I’d like to discuss some of the comments from readers over the last couple of months. Let me just pause to delete the ones that start “Greetings, Web Admin”, and the ones with links to cut-rate fur-lined coffeemakers, and the ones that begin “I doing an investigation into”, and the ones that start “Thanks for to sharing this info”.
That’s what I thought. Nothing left but the ad from the Astro Toy Company. That one slipped past me because it begins “Astro Toy Company Ad”. If you’re going to baffle me with the truth, I won’t play with you at all.
I am glad, truly glad, tuna brittle, that digital communication is taking over from the mere printed book. Y’know, that old fifty cent paperback of Forever Amber may have had its appeal, but it just can’t compete with reading it online, between ads for cutrate envelopes from that last office supply place you ordered from and animated cartouches offering you a deal on 500 business cards. How on earth did Kathleen Winsor sell all those copies when at the bottom of each page you saw only a margin, and not a series of posts by people chatting about the text? (By the way, do ALL such threads wind up in name-calling contests because somebody made a remark about New York cheesecake or Sarah Palin’s grandmother?)
Yes, the poor old Stone Age printed page is doomed. It wasn’t interactive. All you had were words and your brain, and that’s hardly high-tech.
Actually, the interactiveness question goes back a long way. When cameras started to use film instead of glass plates, no less a photographer than Lewis Carroll complained that it took away from his participation in the technology. He much preferred the process of standing in a darkroom and painting the collodion onto a pane of glass to make his own negative. It took skill to do this kind of thing consistently and evenly. Any fool could put film in a camera. (Not entirely true, as I recall some of the pictures I took without remembering the camera was empty.)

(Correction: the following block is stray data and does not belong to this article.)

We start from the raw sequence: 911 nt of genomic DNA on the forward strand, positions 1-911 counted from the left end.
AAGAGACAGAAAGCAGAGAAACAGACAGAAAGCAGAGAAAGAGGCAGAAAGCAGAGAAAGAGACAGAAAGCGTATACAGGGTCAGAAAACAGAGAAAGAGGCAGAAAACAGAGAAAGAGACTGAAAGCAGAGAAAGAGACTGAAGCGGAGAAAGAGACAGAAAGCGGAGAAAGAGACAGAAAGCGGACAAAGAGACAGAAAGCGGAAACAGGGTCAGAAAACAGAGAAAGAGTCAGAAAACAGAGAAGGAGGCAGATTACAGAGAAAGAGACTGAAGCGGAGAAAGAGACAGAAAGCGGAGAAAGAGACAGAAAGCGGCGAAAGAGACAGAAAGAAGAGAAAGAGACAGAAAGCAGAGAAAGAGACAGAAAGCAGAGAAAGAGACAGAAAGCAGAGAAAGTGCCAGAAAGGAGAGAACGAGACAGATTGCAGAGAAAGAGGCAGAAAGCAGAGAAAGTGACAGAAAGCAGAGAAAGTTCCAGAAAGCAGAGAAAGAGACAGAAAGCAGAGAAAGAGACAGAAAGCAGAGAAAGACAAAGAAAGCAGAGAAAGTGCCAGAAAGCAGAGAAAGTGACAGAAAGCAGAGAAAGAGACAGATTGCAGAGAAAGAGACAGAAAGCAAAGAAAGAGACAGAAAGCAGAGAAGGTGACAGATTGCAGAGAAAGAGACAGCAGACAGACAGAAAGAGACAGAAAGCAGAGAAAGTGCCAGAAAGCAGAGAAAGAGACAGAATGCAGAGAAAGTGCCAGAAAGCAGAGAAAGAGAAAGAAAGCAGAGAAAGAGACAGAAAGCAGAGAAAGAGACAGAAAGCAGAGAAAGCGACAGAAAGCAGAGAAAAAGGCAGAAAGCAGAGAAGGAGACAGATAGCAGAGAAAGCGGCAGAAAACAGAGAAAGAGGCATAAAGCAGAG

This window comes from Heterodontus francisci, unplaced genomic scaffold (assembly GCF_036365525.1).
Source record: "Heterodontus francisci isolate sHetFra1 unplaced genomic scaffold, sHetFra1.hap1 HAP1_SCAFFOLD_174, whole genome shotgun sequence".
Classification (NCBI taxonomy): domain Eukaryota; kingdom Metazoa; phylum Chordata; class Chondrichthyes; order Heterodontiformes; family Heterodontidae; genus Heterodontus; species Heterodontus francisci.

The same argument went around as the world shifted from 78 rpm records to the long-playing 33s. Some people were thrilled that an entire symphony could be put on one disc, instead of a series of six. But other people cried nay. They enjoyed having to get up every five minutes to change records to continue the opera. They said it made them feel they were as much a part of the process as Caruso or Gall-Curci.
On the other hand, I heard from someone born well after my tenth high school reunion, who said, “How could anybody want vinyl nowadays when online music is so much more interactive? You can play the one song you like from one album, then the one song you like from another album, and you can change the order any time you like.” One or two of us, masters of the lost art of dropping the needle into the empty space in front of the vinyl track we wanted, tried to protest, but in vain. The latest generation (Generation Techs?) doesn’t know what space between tracks is.
(Another friend of mine was recently honored by a colleague at work, who said, “I have so much respect for those of you who had to work here in the 80s, when there wasn’t any technology.”)
And, getting back to literature, it works the other way, as well. I have a friend in the writing biz who noted recently that the computer has changed her output completely. She used to write a novel, two dozen short stories, and thirty or so poems every year, exclusive of essays and book reviews. “But there are SO many things you can do on a computer that you just can’t do on a computer,” she said. “Like play solitaire.” Nowadays, when she has writer’s block, she doesn’t need to get up to play music, or look something up in a book. She can do these selfsame things online. And, on the way, check through YouTube for sixteen different versions of Rondo alla Turca, or Google “tapioca meatloaf” just to see what turns up. She last wrote a novel in 2009, and produces about three short stories in a really good year.
Ah, if only Hemingway and Fitzgerald had had computers! High school lit classes would be shorter.